The Supreme Court refused to strike down the Foreign Marriage Act of 1969, which deals with the recognition of marriage of Indian citizens outside the country. 

Chandrachud and Justice Sanjay Kishan Kaul said queer couples have a fundamental right to seek legal recognition of their union. The other three judges, Justices Shripathi Ravindra Bhat, Hima Kohli and Pamidighantam Sri Narasimha, held queer couples cannot claim a right to recognition of their union in the absence of a statutory enactment.

While giving direction to the central; state and Union Territory governments, Chandrachud said that queer community should not be discriminated against. He also noted the government should ensure there is no discrimination in access to goods and services, sensitize the public about queer rights, create a hotline for the queer community, create safe houses for queer couples and ensure intersex children are not forced to undergo operations.

Chandrachud also directed police to not harass queer people by summoning them to police station solely to enquire about their sexual identity, not forcing queer persons to return to their birth family. Chandrachud said authorities should conduct a preliminary inquiry before registering a First Information Report, or FIR, against a queer couple over their relationship.

“Truly disappointed by today’s verdict. We are exactly where we started,” said Harish Iyer, a prominent LGBTQ activist in India and one of the plaintiffs in the marriage equality case. “It’s just one topsy turvy ride with no significance.”

Anjali Gopalan, another plaintiff,, told the Asian News Agency she has been fighting for a long time and will keep doing so. 

“Regarding adoption also nothing was done, what the chief justice of India said was very good regarding adoption but it’s disappointing that other justices did not agree,” said Anjali Gopalan. “This is democracy, but we are denying basic rights to our own citizens.”

Karuna Nundy, one of the lawyers in the marriage equality case, told the Asian News Agency there were some opportunities today that she believes have been pushed off to the legislators, and the central government has made their stand clear with regards to marriage.

“We hope that their committee will ensure that civil unions are recognized, and concomitants of marriage are then brought into law, at least with regards to civil unions,” said Nundy. “I will also say that Congress and other governments in power in the states have many opportunities to bring into law the recognition of a partner’s rights to make medical decisions because they can legislate on health, they can look at employment nondiscrimination, there is a lot that can be done. If we heard anything that was unanimous it was that queer citizens have rights. Rights of queer citizens must be protected and state governments can protect them”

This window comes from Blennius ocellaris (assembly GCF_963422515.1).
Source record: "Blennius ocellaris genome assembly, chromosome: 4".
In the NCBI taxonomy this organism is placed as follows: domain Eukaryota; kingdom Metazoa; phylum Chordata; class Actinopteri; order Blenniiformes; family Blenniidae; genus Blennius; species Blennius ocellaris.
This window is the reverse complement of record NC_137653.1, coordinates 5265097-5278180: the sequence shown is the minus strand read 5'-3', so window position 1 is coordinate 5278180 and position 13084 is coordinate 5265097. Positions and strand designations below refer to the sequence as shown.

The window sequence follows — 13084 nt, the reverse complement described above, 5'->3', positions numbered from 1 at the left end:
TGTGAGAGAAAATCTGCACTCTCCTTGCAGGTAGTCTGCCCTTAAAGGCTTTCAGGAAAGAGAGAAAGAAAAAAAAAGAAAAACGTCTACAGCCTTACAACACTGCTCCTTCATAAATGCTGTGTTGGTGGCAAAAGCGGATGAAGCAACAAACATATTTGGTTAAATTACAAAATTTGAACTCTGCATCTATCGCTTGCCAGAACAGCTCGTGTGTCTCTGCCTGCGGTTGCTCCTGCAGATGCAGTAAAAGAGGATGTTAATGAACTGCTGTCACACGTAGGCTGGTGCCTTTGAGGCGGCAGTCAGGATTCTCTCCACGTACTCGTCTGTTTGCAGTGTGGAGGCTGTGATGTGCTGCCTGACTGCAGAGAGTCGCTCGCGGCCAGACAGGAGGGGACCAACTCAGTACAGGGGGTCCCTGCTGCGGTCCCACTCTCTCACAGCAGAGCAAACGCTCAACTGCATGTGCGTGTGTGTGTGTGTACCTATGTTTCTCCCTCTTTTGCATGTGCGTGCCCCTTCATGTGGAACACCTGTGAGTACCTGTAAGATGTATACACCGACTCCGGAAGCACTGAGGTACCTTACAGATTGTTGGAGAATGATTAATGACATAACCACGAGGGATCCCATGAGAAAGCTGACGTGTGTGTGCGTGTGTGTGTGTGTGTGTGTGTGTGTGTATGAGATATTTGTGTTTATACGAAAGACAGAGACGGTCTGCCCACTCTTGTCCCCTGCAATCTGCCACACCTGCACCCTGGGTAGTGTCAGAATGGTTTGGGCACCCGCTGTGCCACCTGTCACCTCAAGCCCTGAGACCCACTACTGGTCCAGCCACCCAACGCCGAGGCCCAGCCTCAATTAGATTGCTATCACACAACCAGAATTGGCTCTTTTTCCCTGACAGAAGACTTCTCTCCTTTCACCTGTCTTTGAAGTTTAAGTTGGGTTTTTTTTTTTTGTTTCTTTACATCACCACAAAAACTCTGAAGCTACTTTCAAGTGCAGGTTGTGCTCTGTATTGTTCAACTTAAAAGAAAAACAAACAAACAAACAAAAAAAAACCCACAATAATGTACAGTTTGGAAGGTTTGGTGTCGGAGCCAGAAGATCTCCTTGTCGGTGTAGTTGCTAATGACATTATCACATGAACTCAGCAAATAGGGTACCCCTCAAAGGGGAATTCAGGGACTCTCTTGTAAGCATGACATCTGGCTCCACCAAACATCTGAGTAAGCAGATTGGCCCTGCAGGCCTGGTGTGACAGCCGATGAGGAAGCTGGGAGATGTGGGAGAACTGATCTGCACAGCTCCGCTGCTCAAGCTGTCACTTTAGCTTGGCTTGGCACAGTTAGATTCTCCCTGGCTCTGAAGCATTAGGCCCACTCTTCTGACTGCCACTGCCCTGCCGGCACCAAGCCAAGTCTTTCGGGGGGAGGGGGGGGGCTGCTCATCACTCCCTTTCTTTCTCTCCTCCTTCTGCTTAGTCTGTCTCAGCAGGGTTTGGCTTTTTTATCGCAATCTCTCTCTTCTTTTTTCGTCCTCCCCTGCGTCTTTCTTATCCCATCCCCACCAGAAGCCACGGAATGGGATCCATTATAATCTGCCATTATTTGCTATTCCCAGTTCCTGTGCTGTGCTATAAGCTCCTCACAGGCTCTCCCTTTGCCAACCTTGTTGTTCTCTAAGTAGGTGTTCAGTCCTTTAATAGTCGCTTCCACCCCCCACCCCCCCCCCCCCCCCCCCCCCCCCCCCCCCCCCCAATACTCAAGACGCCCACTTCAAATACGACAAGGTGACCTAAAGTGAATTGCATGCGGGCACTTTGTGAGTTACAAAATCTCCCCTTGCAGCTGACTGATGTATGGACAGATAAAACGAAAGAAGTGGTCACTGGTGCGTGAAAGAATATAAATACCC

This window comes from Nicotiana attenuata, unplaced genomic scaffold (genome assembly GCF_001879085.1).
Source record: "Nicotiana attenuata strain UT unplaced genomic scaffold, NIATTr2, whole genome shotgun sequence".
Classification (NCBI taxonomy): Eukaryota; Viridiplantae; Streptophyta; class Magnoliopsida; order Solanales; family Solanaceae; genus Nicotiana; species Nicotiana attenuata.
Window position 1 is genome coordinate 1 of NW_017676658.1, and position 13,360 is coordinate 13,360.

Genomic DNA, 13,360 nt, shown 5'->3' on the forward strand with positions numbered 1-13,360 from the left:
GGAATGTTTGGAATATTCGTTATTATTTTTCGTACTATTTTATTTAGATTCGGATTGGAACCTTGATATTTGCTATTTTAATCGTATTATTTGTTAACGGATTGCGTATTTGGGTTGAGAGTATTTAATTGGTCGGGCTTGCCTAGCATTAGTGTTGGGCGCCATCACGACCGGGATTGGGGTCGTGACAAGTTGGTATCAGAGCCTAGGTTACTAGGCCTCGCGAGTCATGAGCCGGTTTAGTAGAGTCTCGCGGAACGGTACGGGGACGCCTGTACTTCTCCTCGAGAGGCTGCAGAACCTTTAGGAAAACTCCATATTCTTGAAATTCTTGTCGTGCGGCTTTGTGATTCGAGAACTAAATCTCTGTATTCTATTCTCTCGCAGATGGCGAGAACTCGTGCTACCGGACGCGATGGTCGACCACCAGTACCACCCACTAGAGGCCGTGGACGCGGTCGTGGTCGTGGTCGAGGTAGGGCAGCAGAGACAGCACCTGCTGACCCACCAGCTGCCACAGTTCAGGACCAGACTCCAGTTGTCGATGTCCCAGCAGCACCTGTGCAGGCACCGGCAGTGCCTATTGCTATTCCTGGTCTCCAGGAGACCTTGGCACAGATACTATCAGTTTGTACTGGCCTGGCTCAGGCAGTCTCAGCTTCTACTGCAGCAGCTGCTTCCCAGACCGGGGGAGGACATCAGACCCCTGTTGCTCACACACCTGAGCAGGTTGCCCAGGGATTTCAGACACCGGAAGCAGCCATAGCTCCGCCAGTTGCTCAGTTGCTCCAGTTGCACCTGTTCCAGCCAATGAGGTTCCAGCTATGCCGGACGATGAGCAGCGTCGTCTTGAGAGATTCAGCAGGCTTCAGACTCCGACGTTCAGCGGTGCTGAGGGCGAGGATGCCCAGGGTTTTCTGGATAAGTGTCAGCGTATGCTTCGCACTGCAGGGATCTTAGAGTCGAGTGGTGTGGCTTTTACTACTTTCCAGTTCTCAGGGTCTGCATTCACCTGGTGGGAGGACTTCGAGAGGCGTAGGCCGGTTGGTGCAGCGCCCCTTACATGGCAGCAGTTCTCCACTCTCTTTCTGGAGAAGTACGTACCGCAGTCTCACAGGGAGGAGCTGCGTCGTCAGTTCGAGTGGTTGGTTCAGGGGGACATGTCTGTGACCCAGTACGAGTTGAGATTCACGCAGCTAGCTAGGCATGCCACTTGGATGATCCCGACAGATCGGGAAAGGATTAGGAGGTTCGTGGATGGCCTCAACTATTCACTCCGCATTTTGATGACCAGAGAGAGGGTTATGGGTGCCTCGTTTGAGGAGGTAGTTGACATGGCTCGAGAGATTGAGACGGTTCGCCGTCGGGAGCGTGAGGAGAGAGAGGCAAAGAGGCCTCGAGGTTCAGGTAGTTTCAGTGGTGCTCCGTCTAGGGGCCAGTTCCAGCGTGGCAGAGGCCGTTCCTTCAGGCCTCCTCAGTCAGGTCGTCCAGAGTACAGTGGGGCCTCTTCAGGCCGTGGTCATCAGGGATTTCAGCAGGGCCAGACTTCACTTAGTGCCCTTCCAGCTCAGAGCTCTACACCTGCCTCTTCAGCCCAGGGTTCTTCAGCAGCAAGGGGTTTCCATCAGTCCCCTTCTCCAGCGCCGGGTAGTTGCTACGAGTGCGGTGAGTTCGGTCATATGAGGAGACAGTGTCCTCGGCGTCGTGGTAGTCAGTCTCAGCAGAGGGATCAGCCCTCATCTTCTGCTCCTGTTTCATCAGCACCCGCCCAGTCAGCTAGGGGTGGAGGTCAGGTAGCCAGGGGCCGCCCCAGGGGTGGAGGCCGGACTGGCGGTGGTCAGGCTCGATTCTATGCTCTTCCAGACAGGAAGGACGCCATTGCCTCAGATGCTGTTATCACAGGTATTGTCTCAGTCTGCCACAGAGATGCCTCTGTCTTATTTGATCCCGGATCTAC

The Supreme Court Bar Association President Adish Aggarwala reacted to the verdict and welcomed the marriage equality ruling. 

“I am happy that the Supreme Court of India has accepted the version of the government of India in which it was argued that the court has no power to give this right of same-sex marriage. It is the only right of the Indian parliament,” Aggarwala told the Asian News Agency. “Today it has been accepted by the honorable Supreme Court.” 

“We are happy that the Supreme Court has held that this power cannot be given to the same sex for having a marriage because India is an ancient country,” added Aggarwala. “India has its own values in society. so, by not providing this right, we hail the judgment of the Supreme Court on this aspect.”

Ankush Kumar is a reporter who has covered many stories for Washington and Los Angeles Blades from Iran, India and Singapore. He recently reported for the Daily Beast. He can be reached at He is on Twitter at @mohitkopinion.